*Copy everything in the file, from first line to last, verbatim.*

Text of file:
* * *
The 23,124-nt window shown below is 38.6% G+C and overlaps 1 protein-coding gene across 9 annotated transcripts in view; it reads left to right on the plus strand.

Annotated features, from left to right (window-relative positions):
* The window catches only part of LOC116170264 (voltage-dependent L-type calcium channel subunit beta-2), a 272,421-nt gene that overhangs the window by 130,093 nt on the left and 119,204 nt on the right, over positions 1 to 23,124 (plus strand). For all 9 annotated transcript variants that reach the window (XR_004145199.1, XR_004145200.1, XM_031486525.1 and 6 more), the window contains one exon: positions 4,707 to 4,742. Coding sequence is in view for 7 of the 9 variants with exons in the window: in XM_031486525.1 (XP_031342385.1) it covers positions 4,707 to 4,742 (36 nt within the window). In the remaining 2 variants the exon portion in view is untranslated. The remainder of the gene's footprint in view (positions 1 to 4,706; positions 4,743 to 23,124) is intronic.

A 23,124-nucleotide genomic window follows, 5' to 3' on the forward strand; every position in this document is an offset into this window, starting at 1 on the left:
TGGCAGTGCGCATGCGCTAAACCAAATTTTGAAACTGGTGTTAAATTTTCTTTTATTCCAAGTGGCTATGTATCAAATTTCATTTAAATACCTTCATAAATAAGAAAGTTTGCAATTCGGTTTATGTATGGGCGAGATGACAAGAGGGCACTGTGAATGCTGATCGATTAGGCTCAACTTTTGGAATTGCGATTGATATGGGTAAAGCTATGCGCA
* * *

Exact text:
The 23,124-nt window shown below is 38.6% G+C and overlaps 1 protein-coding gene across 9 annotated transcripts in view; it reads left to right on the plus strand.

Annotated features, from left to right (window-relative positions):
* The window catches only part of LOC116170264 (voltage-dependent L-type calcium channel subunit beta-2), a 272,421-nt gene that overhangs the window by 130,093 nt on the left and 119,204 nt on the right, over positions 1 to 23,124 (plus strand). For all 9 annotated transcript variants that reach the window (XR_004145199.1, XR_004145200.1, XM_031486525.1 and 6 more), the window contains one exon: positions 4,707 to 4,742. Coding sequence is in view for 7 of the 9 variants with exons in the window: in XM_031486525.1 (XP_031342385.1) it covers positions 4,707 to 4,742 (36 nt within the window). In the remaining 2 variants the exon portion in view is untranslated. The remainder of the gene's footprint in view (positions 1 to 4,706; positions 4,743 to 23,124) is intronic.

A 23,124-nucleotide genomic window follows, 5' to 3' on the forward strand; every position in this document is an offset into this window, starting at 1 on the left:
TGGCAGTGCGCATGCGCTAAACCAAATTTTGAAACTGGTGTTAAATTTTCTTTTATTCCAAGTGGCTATGTATCAAATTTCATTTAAATACCTTCATAAATAAGAAAGTTTGCAATTCGGTTTATGTATGGGCGAGATGACAAGAGGGCACTGTGAATGCTGATCGATTAGGCTCAACTTTTGGAATTGCGATTGATATGGGTAAAGCTATGCGCA